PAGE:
Lending money to family and friends may seem like the best way to avoid the costs associated with borrowing from banks and other sources, but it can cause lasting damage to some of the most important relationships you’ll ever have.

For that reason, it’s certainly something to consider carefully.

There are a number of advantages and disadvantages associated with lending money to your nearest and dearest, but if they really need some extra money, it might be the only option you have. With that in mind, it’s important you do it right.

The South African lender Wonga recently produced a guide to borrowing from family friends, but we’re here to add to that with a checklist to help you get it right.

Here are a few things to tick off lending to family and friends:

Lending Money Family and Friends

1. Only deal with cash

If a family member or friend wants to borrow money then you should only lend them physical cash or make a bank transfer. Allowing them to use your credit card to make a purchase puts you at risk that their actions could impact your credit score affect your ability to borrow for years to come.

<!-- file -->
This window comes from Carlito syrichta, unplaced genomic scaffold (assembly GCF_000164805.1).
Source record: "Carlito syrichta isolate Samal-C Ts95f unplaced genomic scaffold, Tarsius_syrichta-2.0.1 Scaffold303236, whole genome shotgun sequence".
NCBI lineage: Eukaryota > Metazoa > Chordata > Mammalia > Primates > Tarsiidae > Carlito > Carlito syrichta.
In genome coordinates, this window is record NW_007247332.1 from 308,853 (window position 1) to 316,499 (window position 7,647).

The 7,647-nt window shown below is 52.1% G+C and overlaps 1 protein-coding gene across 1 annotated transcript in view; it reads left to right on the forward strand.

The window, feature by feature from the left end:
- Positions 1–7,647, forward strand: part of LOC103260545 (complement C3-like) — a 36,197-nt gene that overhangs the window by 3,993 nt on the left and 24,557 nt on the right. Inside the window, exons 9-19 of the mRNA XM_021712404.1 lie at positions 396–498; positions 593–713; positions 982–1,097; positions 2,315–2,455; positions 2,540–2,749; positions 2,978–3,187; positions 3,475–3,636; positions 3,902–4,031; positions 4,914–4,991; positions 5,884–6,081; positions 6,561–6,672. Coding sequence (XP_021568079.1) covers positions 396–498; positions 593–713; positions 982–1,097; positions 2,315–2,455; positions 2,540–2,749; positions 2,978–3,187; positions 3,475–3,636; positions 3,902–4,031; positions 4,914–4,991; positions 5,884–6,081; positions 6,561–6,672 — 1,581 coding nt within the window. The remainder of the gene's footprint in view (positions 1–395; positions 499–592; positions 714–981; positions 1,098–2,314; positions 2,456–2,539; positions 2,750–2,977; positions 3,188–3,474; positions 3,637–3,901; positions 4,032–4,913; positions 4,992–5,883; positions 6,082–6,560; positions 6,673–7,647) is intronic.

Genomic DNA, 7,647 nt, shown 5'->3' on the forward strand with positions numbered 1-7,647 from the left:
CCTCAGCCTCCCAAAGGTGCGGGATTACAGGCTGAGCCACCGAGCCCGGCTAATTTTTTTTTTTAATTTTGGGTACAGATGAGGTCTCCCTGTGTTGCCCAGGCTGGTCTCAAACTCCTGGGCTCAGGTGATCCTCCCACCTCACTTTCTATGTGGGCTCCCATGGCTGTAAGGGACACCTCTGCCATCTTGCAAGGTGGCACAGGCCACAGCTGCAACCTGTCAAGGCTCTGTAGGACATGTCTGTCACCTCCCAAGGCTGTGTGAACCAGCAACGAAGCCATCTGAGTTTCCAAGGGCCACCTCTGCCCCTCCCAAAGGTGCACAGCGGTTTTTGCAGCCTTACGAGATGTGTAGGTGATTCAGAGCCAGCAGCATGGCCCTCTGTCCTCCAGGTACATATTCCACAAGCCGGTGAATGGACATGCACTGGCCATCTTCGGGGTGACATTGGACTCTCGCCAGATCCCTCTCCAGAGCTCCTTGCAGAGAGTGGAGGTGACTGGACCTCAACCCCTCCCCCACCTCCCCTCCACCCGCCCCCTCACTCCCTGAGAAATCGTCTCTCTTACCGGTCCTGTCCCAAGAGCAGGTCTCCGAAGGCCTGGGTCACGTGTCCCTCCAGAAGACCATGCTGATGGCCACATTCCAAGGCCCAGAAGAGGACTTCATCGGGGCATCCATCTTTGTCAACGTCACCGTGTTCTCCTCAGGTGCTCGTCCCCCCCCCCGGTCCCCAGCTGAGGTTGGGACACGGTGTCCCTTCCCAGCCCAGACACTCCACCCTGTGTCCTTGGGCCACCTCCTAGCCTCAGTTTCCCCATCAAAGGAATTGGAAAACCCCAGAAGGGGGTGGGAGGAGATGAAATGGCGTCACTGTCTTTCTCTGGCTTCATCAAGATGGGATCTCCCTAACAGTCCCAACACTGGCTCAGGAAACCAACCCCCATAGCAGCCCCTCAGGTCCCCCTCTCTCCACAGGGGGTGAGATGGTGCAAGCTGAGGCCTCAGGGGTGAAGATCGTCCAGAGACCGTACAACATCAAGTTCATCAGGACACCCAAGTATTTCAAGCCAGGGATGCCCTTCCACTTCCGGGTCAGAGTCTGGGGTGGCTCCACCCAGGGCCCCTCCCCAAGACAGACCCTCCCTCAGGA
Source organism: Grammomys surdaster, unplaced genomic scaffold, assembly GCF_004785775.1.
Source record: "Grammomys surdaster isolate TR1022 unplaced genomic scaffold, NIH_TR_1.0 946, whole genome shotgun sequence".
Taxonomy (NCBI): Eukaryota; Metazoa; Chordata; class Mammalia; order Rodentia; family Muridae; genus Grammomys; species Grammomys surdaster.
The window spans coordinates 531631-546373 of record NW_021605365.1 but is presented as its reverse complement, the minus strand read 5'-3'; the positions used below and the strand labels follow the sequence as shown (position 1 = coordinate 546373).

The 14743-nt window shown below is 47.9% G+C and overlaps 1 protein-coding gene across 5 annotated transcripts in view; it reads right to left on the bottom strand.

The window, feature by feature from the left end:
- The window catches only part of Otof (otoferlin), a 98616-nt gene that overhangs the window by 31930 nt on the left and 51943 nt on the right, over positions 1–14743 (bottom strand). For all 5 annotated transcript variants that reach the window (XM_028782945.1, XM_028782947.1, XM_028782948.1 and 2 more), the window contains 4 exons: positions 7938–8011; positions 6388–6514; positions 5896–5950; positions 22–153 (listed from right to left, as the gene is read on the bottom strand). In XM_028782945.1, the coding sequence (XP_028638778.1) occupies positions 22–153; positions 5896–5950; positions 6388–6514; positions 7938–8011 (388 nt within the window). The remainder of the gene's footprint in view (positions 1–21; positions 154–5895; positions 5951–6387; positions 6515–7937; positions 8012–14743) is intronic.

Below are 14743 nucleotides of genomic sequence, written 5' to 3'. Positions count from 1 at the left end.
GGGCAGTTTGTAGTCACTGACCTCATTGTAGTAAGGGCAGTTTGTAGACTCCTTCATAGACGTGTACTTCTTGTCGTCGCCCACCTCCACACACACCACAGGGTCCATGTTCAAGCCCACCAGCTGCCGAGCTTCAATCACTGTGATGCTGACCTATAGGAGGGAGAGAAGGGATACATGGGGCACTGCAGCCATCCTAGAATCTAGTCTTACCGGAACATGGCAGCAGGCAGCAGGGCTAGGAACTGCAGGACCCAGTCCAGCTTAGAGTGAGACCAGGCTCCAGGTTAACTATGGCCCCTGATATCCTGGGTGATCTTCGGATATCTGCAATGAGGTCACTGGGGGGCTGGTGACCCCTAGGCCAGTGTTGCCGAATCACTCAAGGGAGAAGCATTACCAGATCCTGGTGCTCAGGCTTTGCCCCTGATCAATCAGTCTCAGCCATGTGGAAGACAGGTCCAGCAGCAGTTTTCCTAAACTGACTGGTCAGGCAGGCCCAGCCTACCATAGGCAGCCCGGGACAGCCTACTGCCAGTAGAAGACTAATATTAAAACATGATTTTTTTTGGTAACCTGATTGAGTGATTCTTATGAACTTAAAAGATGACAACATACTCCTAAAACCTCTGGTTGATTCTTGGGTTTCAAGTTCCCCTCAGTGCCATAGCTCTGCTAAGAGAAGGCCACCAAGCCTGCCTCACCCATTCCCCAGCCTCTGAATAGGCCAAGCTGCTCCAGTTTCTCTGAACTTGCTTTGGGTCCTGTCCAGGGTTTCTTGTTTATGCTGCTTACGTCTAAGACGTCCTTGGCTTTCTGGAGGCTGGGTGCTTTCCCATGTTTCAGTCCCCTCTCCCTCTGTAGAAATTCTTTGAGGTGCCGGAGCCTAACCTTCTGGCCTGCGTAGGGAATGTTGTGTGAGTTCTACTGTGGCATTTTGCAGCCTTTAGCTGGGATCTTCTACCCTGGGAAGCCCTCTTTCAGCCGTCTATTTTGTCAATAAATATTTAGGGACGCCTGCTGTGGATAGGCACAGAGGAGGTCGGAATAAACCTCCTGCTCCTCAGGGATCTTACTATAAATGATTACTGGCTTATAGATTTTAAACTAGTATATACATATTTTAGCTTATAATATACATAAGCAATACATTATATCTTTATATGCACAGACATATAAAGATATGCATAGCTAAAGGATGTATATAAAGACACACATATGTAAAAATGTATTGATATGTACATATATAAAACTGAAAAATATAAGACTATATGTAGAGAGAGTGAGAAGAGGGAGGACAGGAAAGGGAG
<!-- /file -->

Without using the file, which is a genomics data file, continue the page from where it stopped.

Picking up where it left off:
2. Only lend what can you afford to lose

When lending to family or friends, you should only let them borrow an amount you can afford to lose. If the money isn’t repaid, you need to be sure it won’t impact your ability to live comfortably, pay bills or go on holiday etc.

3. Consider the potential impact

Before reaching an agreement, it’s essential you consider just how the loan could impact other family members. Could you be accused of favoritism? Will it drive a wedge in other relationships? What happens if they default – will you be willing to forgive and forget?

4. Understand why the money is needed

You need to think carefully about why they need the loan before agreeing to lend them the money. Not everyone spends money wisely. If the money is to fund a new outfit or a holiday then think twice about your decision. If they are reluctant to tell you what they’ll spend the money on, that’s a sure sign it’s not a deal you should agree to.

5. Discuss the terms

Never hand over the money before you’ve discussed the interest they’ll pay; you should at least charge the rate of inflation to protect the value of your money. You should also clarify when the full amount will be repaid, how much will be repaid every week or month and the consequences of a missed repayment.

6. Get it in writing

Last but certainly not least, you need to get all of the details in writing. While a verbal agreement is considered legally binding, it could be much more difficult to prove the debt if it’s your word against theirs. Having a written agreement in place gives you the peace of mind that if it does come down to it, you have irrefutable proof of the agreement you reached.

What are your experiences of lending money to family or friends?
Please share your thoughts in the comments below.

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